UPDATE: Brandon Webb won’t choose a team by today

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UPDATE: Jon Paul Morosi says that Webb is expected to decide on a team by this evening. Correction: Morosi said Webb isn’t expected to pick a team today.  I win the award for reading comprehension fail. I don’t think that changes anything in the analysis, however: the Rangers and Cubs are the front runners, but the Nats could be lurking too. And as I say below, pie continues to be better than cake.

In other news, that pie comment in the last update created a tremendous cake vs. pie debate on Twitter.  For the record, I’m Team Pie. You may feel free to like cake if you prefer, but if you do, know this: you are wrong and are probably some kind of communist.

10:05 AM: This may be the fastest update I’ve ever had, but as soon as I posted this, Ed Price of FanHouse said that Webb is not in Texas. I don’t know who’s right, but I know this: if someone reported that pie is tasty, within five minutes someone would refute the report because that’s just how things go these days.

10:01 AMThat comes from T.R. Sullivan, who reports that Webb is in Texas and is meeting with Ron Washington and pitching coach Mike Maddux.  Sullivan also relays an interesting fact of which I was not aware: the Rangers’ team physician is the guy who operated on Webb’s shoulder in 2009.

As we’ve said continuously, Webb presents a really big risk. Shoulders are way harder to deal with than elbows, and there hasn’t been much to suggest that Webb is 100%. Apart from is word anyway.  But if he’s not too pricey, whoever gets him stands a chance to reap some tremendous upside.*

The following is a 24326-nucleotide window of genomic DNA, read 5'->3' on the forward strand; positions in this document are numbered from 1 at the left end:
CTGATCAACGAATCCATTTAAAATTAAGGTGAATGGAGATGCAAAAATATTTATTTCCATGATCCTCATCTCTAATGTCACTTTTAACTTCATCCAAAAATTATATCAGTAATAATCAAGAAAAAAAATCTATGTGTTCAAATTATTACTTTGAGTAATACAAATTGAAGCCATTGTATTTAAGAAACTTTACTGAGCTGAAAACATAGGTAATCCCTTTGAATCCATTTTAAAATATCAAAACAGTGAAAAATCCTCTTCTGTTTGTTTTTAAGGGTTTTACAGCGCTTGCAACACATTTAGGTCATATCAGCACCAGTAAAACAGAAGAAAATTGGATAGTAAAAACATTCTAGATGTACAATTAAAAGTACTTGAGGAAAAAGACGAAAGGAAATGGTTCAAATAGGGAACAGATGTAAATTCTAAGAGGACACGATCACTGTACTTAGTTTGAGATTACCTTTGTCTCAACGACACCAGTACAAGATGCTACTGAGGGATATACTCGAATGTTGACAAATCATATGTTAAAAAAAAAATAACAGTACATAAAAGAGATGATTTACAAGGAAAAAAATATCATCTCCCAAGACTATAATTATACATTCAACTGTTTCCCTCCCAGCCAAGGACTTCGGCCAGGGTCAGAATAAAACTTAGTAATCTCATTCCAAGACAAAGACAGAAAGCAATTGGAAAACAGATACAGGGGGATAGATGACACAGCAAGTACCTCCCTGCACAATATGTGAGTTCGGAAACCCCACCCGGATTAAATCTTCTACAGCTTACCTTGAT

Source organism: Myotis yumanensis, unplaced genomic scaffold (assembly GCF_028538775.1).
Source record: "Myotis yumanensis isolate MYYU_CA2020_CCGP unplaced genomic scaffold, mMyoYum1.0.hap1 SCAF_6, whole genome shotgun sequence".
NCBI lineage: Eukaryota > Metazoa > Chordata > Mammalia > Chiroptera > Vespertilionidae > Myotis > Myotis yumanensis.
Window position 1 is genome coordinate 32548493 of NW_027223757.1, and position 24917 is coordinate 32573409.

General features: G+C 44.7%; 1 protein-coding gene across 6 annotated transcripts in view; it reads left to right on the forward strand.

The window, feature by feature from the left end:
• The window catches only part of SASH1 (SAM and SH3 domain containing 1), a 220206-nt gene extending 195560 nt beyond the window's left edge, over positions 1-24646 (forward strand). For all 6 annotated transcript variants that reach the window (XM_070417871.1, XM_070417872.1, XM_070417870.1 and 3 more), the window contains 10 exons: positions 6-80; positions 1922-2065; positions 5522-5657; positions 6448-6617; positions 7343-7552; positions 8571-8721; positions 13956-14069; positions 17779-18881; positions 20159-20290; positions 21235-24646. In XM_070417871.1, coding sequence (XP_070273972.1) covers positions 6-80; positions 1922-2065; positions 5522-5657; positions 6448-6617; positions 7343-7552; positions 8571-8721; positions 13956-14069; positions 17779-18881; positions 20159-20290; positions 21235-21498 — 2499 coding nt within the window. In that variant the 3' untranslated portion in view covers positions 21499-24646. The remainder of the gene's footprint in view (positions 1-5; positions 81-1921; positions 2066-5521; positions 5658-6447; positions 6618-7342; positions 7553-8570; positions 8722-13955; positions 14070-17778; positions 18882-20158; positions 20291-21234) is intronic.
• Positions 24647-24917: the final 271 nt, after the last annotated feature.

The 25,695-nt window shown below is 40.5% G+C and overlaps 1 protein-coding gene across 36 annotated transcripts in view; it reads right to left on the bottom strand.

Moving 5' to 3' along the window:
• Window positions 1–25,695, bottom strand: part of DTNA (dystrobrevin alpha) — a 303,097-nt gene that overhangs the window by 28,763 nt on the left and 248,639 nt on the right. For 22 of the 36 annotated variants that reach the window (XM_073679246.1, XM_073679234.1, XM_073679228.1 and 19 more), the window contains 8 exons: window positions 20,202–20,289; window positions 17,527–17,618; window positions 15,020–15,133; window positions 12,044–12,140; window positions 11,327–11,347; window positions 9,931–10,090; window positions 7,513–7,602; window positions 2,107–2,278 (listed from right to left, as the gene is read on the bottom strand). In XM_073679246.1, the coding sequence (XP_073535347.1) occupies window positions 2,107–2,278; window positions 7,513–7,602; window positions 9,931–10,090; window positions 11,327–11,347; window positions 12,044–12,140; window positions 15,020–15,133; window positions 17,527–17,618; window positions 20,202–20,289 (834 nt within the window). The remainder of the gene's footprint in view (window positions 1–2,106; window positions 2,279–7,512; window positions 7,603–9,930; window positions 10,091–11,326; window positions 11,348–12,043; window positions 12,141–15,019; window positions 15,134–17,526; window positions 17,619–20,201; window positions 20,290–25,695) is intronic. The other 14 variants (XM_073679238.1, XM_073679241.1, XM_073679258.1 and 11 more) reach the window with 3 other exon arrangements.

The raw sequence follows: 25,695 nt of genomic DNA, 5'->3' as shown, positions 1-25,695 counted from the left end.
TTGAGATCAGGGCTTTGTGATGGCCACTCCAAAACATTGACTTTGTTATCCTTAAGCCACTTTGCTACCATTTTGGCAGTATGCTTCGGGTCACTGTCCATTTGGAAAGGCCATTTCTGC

*Note: I spoke with an Amish farmer this morning who owns an actual reaper. He said, yes, you can technically “reap” upside.  Not sure if I should trust his word, though, given that he told me this via text message, and I don’t think they can really do that, even if they do make great rocking chairs and cheese and stuff.

Zack Cozart thinks the way the Rays have been using Sergio Romo is bad for baseball

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The Rays started Sergio Romo on back-to-back days and if that sounds weird to you, you’re not alone. Romo, of course, was the star closer for the Giants for a while, helping them win the World Series in 2012 and ’14. He’s been a full-time reliever dating back to 2006, when he was at Single-A.

In an effort to prevent lefty Ryan Yarbrough from facing the righty-heavy top of the Angels’ lineup (Zack Cozart, Mike Trout, Justin Upton), Romo started Saturday’s game, pitching the first inning before giving way to Yarbrough in the second. Romo struck out the side, in fact. The Rays went on to win 5-3.

The Rays did it again on Sunday afternoon, starting Romo. This time, he got four outs before giving way to Matt Andriese. Romo walked two without giving up a hit while striking out three. The Angels managed to win 5-2 however.

Despite Sunday’s win, Cozart wasn’t a happy camper with the way the Rays used Romo. Via Fabian Ardaya of The Athletic, Cozart said, “It was weird … It’s bad for baseball, in my opinion … It’s spring training. That’s the best way to explain it.”

It’s difficult to see merit in Cozart’s argument. It’s not like the Rays were making excessive amounts of pitching changes; they used five on Saturday and four on Sunday. The games lasted three hours and three hours, 15 minutes, respectively. The average game time is exactly three hours so far this season. I’m having trouble wondering how else Cozart might mean the strategy is bad for baseball.

It seems like the real issue is that Cozart is afraid of the sport changing around him. The Rays, like most small market teams, have to find their edges in slight ways. The Rays aren’t doing this blindly; the strategy makes sense based on their opponents’ starting lineup. The idea of valuing on-base percentage was scoffed at. Shifting was scoffed at and now every team employs them to some degree. Who knows if starting a reliever for the first three or four outs will become a trend, but it’s shortsighted to write it off at first glance.